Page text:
Brooklyn Journal of International Law


David Amar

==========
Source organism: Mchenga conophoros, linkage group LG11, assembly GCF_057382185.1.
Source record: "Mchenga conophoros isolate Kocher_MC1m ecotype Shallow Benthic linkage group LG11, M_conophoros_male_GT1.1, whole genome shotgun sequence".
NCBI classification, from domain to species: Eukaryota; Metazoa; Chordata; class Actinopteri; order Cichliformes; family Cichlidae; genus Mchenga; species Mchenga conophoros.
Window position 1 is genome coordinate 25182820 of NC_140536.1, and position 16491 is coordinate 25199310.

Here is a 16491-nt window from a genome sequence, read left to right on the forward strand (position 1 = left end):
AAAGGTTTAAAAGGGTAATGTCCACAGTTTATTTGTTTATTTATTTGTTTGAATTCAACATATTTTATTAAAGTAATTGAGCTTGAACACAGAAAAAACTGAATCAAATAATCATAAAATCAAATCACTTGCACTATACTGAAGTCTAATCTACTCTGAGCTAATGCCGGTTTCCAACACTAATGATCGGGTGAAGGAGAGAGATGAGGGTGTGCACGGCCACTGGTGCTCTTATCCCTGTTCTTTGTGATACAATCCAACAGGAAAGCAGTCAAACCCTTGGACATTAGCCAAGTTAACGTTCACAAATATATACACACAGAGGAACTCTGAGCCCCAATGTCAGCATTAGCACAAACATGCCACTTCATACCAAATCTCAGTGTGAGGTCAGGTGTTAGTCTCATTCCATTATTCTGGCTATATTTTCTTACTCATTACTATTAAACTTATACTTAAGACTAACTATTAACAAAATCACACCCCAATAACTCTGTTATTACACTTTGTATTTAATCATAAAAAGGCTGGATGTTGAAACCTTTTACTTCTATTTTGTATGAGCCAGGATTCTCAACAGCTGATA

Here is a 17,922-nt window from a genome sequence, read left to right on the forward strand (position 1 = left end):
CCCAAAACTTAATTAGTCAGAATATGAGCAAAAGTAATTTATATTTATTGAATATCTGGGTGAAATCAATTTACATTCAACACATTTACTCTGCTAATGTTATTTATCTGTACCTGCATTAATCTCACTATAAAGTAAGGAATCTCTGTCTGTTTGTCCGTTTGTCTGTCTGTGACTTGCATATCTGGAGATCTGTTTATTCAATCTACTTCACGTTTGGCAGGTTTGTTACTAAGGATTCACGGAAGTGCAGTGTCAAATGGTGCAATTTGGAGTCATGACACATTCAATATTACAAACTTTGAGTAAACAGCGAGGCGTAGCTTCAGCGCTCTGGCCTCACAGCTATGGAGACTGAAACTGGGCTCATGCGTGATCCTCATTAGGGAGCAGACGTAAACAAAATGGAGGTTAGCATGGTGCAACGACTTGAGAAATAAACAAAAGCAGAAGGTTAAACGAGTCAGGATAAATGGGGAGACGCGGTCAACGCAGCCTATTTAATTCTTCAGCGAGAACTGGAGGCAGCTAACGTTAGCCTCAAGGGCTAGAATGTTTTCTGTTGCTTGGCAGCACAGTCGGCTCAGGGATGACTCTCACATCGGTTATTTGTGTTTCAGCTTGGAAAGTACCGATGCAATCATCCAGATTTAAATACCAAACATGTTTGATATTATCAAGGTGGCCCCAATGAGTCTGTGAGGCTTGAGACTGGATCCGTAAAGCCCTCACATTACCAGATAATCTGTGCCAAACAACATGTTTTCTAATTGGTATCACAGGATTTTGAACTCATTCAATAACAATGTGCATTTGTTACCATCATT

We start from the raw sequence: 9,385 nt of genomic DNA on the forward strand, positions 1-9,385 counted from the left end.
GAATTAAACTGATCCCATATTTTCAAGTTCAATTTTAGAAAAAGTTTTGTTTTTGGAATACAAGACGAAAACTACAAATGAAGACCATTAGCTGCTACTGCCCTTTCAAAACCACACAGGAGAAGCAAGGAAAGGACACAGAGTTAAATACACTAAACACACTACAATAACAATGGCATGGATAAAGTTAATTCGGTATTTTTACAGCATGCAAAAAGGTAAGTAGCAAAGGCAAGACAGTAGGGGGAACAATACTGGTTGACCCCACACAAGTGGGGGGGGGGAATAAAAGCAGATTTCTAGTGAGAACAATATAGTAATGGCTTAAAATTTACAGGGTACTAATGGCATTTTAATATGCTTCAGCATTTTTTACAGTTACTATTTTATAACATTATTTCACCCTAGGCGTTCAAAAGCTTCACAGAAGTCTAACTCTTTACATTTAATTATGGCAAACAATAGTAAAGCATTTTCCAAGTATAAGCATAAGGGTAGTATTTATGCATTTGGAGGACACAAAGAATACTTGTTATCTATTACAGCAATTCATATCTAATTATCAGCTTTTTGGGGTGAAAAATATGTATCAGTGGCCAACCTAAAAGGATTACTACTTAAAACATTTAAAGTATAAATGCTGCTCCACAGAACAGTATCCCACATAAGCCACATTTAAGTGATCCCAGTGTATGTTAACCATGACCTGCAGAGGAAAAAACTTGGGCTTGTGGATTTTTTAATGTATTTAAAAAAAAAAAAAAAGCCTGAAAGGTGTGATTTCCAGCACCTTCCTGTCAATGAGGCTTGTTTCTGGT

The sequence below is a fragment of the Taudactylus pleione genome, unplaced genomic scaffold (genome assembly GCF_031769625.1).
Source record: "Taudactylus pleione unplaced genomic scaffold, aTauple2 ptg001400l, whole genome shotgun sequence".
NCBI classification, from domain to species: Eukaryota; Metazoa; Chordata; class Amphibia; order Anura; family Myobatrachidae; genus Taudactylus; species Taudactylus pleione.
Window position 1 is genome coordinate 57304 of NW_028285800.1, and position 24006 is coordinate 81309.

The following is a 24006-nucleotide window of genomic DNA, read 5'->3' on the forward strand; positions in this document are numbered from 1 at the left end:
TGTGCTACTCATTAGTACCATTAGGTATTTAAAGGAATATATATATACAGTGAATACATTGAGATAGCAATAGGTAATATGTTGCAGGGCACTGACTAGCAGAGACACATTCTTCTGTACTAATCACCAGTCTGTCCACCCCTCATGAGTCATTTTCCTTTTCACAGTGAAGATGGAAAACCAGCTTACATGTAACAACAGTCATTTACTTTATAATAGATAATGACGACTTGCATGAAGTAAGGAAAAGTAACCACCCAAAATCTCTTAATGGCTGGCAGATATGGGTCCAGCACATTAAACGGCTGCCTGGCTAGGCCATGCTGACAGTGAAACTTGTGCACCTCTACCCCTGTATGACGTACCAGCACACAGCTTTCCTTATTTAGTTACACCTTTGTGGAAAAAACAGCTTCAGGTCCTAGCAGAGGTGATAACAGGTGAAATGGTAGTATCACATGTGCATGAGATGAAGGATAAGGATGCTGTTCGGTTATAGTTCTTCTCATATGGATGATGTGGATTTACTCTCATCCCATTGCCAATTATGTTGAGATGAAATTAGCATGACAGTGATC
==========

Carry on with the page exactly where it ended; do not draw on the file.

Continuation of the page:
The great copyright debate between protecting creators and encouraging information-sharing has always been a contentious and likely unresolvable battle. However, with the crafting of new legislation designed to rein in unscrupulous sharing in the age of online sharing and piracy, the discussion grows ever more heated. The economies of Canada and the U.S. have always been intertwined, and in a copyright context, this has never been clearer. Since Canada began to appear on the U.S. “Special 301” piracy reports, the two nations have been locked into a system of promulgating ever-more restrictive copyright policy, the logical extreme of which may be to chill creative production entirely. This Note argues that the U.S. and Canada should examine each others’ less restrictive policies, such as Canadian statutory damages and notice-and-notice, and U.S. anti-circumvention, so that balanced copyright regimes may exist on either side of the border.